Pandering to women done in ignorant fashion

Amanda Monthei

In regards to women’s issues, three specific moments have characterized the upcoming election for me.

The obvious first is Governor Mitt Romney’s “binders full of women” comment at the second presidential debate, a phrase that he coined when answering a question about equal pay for women in the workplace (women in the United States are paid 72 percent of what men are).

The second is President Barack Obama’s seemingly last-ditch effort to secure the votes of young, female voters with a commercial that likens voting to having sex for the first time.

The commercial in question includes the sort of “look, I’m young and cool” charm of HBO’s “Girls” producer Lena Dunham, (the arm tattoo really drives the point home), who in a single minute managed to enrage Fox News more than anything else this weekend (which is pretty impressive, if you ask me).

The third moment took place last Thursday, Oct. 25, when I was drinking coffee at the Coachlight Restaurant in downtown Marquette.

While I was there, Mitt Romney’s niece Ronna Romney McDaniel walked through the door on one of her many “Women for Mitt” round-table discussion stops this election season.

“Paraded” might actually be a better verb for what happened. Within minutes, she had a fleet of women racing around with cardboard boxes full of Fourth of July candles, tablecloths and centerpieces in their arms.

Moments later, in a display of human efficiency that only Mitt Romney’s niece and her fellow lady patriots could accomplish, they had plastered “Women for Mitt” yard signs, hand-drawn American flags and “We Love Mitt” posters all over the floral wallpaper of the Coachlight Inn’s backroom.

These ladies meant business and not just any business: they meant lady business.

Now these three situations all have one common objective: to pander to us girls in an attempt to get votes for a respective party. It’s a little pathetic.

Take the aforementioned “first time” commercial that, aside from romanticizing the voting process and bringing up some strong points for the President, the Obama administration obviously used to target young, easily influenced first-time female voters.

I am a first-time voter, and I have to say, you’re going to have to do better than having an obviously progressive, but still very biased female tell me that Obama’s policies are what us girls want.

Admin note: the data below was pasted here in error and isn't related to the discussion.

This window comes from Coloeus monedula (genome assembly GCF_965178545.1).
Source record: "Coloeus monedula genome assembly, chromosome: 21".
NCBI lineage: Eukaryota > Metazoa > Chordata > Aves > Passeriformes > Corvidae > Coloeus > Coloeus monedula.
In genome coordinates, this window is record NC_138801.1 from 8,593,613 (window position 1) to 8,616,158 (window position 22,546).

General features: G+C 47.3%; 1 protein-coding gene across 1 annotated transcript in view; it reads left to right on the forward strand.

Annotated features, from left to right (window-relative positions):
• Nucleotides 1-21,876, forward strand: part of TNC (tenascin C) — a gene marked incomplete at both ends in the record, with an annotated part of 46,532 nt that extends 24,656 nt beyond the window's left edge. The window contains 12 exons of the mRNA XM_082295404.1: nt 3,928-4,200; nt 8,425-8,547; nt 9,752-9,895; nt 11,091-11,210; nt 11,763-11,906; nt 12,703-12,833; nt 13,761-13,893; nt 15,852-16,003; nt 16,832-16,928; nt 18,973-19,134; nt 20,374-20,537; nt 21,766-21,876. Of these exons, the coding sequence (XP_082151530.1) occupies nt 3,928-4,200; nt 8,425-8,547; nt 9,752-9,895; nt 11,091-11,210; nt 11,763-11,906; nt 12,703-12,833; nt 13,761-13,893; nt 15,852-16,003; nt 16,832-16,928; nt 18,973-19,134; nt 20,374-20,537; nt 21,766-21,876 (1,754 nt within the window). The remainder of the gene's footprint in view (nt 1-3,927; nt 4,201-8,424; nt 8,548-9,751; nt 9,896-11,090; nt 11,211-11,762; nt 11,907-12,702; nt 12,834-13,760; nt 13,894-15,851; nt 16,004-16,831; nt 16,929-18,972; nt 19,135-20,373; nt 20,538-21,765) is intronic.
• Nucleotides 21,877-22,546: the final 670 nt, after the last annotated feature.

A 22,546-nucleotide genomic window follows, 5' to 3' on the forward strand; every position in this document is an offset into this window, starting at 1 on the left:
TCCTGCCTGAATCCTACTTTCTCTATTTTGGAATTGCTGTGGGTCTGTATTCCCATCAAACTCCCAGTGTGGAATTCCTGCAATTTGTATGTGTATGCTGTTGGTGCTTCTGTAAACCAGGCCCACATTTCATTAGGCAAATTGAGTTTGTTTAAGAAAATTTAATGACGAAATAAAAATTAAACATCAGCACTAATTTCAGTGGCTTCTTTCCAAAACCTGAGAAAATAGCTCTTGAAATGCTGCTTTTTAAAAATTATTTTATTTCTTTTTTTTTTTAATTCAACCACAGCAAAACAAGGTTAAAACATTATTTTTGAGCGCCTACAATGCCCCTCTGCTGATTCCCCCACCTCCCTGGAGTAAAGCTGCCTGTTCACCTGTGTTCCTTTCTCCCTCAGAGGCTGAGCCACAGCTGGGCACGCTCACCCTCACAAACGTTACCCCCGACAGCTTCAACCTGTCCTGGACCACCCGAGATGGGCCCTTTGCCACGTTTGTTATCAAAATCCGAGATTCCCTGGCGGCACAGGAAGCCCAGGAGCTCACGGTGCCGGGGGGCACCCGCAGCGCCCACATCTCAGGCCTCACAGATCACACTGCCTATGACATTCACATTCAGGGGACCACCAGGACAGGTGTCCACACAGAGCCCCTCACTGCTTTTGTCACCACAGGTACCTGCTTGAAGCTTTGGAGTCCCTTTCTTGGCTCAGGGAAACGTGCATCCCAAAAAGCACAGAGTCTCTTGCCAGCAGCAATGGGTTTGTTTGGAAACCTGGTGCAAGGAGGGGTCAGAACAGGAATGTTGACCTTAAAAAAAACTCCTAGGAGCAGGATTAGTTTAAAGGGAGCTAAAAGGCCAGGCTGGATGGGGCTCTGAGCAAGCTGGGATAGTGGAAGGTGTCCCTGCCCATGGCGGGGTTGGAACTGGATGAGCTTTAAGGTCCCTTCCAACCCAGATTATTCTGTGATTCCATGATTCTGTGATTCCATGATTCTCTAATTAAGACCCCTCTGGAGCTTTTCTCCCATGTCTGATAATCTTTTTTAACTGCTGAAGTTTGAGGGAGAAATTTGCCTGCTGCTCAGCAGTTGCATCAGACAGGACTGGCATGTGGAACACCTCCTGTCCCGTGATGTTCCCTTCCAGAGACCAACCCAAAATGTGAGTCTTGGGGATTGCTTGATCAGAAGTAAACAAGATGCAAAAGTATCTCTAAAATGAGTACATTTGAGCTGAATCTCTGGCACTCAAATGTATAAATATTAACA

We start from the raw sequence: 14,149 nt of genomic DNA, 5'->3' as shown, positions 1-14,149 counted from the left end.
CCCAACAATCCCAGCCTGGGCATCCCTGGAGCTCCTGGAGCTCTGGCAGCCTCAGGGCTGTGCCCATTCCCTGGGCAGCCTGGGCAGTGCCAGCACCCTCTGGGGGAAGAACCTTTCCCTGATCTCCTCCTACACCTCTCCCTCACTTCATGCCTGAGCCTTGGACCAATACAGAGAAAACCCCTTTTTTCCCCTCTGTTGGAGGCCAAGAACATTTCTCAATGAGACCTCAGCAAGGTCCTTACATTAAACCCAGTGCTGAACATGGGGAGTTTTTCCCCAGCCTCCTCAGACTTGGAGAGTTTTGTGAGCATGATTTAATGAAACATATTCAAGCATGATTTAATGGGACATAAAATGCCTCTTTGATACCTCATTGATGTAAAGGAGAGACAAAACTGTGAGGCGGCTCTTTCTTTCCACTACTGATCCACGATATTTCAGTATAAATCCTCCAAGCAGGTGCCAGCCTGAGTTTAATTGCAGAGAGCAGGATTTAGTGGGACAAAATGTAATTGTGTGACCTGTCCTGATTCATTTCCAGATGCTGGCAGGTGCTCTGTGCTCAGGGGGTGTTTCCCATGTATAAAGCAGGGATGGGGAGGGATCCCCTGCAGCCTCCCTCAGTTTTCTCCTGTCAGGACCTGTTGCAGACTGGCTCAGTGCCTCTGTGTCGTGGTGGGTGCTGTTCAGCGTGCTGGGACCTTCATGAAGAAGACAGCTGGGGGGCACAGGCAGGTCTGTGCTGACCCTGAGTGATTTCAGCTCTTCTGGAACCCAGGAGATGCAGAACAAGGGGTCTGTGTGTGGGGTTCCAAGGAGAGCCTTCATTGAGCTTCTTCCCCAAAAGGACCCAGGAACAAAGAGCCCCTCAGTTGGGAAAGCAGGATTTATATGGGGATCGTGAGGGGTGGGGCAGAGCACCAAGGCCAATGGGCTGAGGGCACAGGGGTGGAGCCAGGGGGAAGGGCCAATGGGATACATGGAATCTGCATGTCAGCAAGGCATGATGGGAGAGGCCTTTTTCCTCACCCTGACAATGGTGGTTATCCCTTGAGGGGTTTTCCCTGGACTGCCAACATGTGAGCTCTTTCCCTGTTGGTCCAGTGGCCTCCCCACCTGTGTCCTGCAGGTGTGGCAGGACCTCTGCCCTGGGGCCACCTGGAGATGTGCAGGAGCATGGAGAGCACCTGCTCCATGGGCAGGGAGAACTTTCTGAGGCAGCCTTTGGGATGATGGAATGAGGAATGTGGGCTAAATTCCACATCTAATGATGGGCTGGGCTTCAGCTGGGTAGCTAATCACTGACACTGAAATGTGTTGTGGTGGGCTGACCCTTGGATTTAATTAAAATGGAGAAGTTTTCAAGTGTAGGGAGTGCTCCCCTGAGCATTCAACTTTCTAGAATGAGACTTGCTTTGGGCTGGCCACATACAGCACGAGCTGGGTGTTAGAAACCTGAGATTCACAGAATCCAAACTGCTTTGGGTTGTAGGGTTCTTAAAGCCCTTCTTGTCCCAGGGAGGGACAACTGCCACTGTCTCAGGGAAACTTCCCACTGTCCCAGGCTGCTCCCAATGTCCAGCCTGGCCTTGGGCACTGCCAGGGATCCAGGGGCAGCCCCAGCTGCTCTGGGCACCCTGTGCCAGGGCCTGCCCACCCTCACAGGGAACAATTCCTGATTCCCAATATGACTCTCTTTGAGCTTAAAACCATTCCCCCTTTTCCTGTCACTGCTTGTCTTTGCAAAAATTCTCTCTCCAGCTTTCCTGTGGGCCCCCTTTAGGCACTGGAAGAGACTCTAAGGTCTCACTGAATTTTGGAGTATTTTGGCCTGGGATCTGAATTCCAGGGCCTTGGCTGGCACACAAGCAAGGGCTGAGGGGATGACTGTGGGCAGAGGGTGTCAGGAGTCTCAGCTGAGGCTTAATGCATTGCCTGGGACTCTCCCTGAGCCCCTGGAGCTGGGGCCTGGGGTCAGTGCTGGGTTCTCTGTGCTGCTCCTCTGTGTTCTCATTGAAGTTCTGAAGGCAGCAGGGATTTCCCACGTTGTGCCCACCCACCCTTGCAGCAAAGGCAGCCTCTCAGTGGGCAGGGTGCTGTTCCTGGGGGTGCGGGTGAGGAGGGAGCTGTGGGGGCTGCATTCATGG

I, for one, am not so much interested in the “women’s issues” as I am with the issues that affect all of us.

Sure, I enjoy my freedoms to use contraceptives as I see fit. I sure like to see my fellow ladies getting their fair share of pay compared to the guys in the office, but this pandering towards women must stop.

Most women don’t care solely about sex, babies and finding a husband. They are just as much concerned about taxes, immigration, foreign policy and the ever-dwindling state of the environment as the next guy who seems to only be concerned with the “men’s issues.”

That being said, we’ve come a long way in women’s suffrage to be so passive in the issues we are concerned about.

The fact that both candidates are “focusing” on women’s issues in the final weeks of the election is arrogant and misleading. We’re being courted. Women have suddenly become an important part of the population worth focusing on.

The single issue that Mitt’s niece Ronna covered in her round table (it was actually rectangular and had a pink lace tablecloth on it, for the record) discussion was the economy and how American women, those that grocery shop and “manage the checkbooks” and care for the kids, are having a hard time in this economic instability.

Ronna cited that five million women are out of work and that our poverty rates are the highest they’ve been in 17 years.

The women discussed their own keen ability to plan things and added that Obama does not have a plan that is up to their super-mom planning standards for the next four years.

But does Romney?

What I’m saying is that both administrations and candidates have and will lie to get votes, from women, from minorities and from the public in general.

Both candidates will do their pandering, they will incorrectly cite statistics and they will tell you that they relate to women because they have wives and gosh darnit, they love their wives.

Women are not idiots, and I hope that before any women go to the polls on Tuesday, Nov. 6, that they look at both candidates’ position on every issue, not just the one’s that women are told they should care about.

See, us girls, we can form opinions (gasp!) without being misled by debate talking points and the influence of the big, strong men in government positions. More importantly, women accounted for 54 percent of voters in 2008 and will surely account for a majority of the votes in this election.

While issues like contraception coverage, equal pay and abortion rights are important to women and our future, women need to remember that our eventual leader, once in office, will be dealing with more than just issues pertaining to women’s ovaries.

All Americans will be affected by policies put in place by the candidate that becomes president.

Don’t be influenced by what the candidates claim they will do in the next four years.

Check the facts, the track records, multiple sources and all the issues, not just what is being spoon-fed to you in the form of lies, catchy commercials and fear-mongering.

Vote on the issues, not just the women’s issues both candidates have been discussing.

All of the issues in the election are women’s issues. Keep this in mind when you enter the polls on Election Day.